Please Baby Please: The most confounding film of the year benefits from a never-better Andrea Riseborough

Amanda Kramer’s leather-clad, neon-bathed shakedown of gender, greasers and groaning is unclassifiable

Please Baby Please
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Director: Amanda Kramer
Cert: None
Genre: Musical
Starring: Andrea Riseborough, Harry Melling, Karl Glusman, Demi Moore, Cole Escola
Running Time: 1 hr 35 mins

It’s here. It’s queer. It’s musical. Kind of.

Questions were rightly asked when Andrea Riseborough, backed by the semi-mononymous celebrities Gwyneth and Demi, edged out Danielle Deadwyler’s tremendous performance in Till to take a spot on the Oscar shortlist for best actress. An equally valid question might be why on earth Riseborough wasn’t nominated for her snarling turn in Please Baby Please, Amanda Kramer’s unclassifiable, leather-clad, neon-bathed shakedown of gender, greasers and groaning. Consider us confounded.

Demi Moore in leopard print, rasping, “These are the slums, and I’m a slum starlet,” seems to have wandered in from John Waters’s enduring Pink Flamingos. Gorgeous gang leader Teddy (Karl Glusman) is The Wild One by way of Tom of Finland. The self-consciously shallow staging is pitched somewhere between Ed Wood and Rainer Werner Fassbinder. The script’s probing of men who dodge manliness, women who love butch women with lamb chops, and sexy, fishnetted violence is Kramer’s own.

From the get-go, newlyweds Suze (Riseborough) and Arthur (Melling) are struggling with his passivity (“I will not be terrorised into acting like a savage just because I was born male”) and his attraction to Teddy, the psychopathic head of local hoodlums the Young Gents. Suze responds with equal and opposite nonconformity, morphing slowly into a dangerous, unpredictable bad girl, liable to growl and start fights in bars. Various ne’er-do-wells exchange thoughts on gender and witticisms, as written by Kramer and Noel David Taylor.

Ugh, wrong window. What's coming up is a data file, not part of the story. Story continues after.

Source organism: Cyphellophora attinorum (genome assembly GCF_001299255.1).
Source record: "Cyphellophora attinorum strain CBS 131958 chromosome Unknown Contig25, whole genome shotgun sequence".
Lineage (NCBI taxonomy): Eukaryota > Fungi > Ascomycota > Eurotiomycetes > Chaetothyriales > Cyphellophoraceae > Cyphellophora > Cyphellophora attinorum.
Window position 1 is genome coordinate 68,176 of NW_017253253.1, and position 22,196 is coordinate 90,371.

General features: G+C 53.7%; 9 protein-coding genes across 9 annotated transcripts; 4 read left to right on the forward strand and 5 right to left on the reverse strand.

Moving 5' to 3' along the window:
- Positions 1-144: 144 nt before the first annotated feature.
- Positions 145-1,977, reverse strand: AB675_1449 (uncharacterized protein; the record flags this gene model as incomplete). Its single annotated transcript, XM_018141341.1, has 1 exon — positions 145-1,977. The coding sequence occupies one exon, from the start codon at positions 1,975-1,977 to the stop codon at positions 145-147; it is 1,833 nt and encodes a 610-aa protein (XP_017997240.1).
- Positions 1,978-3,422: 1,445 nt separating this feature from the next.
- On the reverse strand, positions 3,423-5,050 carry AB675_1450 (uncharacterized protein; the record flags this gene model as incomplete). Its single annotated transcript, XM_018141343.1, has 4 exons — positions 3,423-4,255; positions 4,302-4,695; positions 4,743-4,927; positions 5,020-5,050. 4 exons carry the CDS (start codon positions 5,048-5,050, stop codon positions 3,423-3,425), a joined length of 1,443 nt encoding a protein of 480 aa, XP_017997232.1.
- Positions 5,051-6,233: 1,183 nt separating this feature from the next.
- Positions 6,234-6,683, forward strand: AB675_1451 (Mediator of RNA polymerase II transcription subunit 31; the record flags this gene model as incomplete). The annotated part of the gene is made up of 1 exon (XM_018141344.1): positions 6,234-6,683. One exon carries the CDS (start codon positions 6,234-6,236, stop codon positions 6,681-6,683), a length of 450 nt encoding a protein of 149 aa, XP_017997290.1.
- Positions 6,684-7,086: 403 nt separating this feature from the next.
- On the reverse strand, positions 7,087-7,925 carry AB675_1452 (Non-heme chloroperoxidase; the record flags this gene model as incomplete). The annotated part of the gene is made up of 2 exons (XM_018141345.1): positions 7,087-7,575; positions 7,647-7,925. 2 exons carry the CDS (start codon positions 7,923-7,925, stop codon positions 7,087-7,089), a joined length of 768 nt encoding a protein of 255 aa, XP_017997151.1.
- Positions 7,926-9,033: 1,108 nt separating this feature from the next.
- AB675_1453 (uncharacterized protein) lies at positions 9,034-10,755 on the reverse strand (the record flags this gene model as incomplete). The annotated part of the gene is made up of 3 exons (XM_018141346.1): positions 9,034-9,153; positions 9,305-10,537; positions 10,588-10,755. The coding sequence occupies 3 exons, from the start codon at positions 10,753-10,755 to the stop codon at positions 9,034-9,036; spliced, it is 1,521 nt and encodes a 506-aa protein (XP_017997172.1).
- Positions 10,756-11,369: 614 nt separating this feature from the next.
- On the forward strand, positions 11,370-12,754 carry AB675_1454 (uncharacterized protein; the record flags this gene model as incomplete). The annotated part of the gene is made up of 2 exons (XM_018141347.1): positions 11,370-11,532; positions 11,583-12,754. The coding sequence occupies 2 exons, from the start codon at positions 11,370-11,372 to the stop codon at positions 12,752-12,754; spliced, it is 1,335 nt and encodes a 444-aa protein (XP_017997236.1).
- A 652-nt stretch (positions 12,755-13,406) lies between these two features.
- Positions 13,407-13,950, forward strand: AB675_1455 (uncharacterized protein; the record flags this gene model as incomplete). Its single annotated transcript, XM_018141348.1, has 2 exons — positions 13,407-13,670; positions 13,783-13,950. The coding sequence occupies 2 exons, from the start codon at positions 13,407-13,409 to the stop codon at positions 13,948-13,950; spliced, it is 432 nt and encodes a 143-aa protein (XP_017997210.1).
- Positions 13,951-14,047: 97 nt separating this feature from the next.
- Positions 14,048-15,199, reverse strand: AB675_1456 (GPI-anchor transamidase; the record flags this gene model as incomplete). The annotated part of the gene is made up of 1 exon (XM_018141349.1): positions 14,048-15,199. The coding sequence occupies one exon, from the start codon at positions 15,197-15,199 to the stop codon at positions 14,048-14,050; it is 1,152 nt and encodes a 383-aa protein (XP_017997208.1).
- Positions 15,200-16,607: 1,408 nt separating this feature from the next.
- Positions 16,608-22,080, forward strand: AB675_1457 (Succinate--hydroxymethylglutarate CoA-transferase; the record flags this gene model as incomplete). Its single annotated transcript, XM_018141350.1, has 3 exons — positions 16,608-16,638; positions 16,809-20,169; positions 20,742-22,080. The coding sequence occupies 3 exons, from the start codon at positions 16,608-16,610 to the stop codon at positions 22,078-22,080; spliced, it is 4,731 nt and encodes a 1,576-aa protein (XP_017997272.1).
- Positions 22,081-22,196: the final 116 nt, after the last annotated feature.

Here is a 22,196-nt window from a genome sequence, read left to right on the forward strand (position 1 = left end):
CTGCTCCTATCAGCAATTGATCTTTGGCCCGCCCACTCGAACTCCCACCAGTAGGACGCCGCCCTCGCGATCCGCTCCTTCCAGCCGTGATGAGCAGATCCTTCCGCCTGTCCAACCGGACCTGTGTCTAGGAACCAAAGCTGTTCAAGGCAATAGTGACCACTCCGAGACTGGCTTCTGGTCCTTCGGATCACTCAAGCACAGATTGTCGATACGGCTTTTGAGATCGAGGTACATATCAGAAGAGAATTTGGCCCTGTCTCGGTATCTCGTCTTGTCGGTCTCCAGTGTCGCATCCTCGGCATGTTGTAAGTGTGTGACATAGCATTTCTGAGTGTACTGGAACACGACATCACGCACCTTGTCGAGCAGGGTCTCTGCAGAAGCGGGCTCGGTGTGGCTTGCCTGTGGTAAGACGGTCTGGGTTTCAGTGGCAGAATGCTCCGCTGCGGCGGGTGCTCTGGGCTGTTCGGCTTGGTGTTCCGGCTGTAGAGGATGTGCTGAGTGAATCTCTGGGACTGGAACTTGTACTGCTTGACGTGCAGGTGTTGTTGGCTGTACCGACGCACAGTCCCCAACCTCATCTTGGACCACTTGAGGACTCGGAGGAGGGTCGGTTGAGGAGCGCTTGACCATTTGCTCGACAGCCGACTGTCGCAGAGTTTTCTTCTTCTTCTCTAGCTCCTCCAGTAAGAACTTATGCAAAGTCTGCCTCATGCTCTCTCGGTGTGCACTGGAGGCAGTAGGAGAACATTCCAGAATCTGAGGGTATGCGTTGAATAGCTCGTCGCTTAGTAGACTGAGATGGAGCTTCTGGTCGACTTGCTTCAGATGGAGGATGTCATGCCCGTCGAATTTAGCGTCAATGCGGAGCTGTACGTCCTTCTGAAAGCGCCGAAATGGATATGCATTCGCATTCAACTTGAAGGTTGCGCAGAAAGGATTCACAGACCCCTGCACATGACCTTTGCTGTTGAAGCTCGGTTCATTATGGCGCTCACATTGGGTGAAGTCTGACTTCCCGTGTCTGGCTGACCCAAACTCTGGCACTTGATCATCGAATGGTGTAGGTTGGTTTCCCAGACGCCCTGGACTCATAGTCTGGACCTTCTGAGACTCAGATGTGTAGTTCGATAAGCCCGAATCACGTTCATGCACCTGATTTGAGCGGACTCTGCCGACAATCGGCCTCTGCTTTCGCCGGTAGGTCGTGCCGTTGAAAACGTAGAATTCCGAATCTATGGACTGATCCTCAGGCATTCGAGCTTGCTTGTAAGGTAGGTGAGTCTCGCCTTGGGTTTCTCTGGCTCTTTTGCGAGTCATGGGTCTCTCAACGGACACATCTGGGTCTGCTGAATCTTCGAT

It’s not for everyone. Please Baby Please often forgets that it’s a musical, and the action is increasingly chaotic. The sprawling ambition and wild fancy of the project can’t quite live up to splendid lines such as “Men get away with everything. But I’m not interested in getting away with anything.” The glowering aesthetics can feel oppressive.

Still, Demi is a marvel, Riseborough has never been better or scarier, and we wouldn’t have missed Cole Escola sobbing Since I Don’t Have You, through mascara, on the phone to an unseen rotter, for all the fetishwear in Cruising.

Please Baby Please is in selected cinemas and on the Mubi streaming service

Tara Brady

Tara Brady

Tara Brady, a contributor to The Irish Times, is a writer and film critic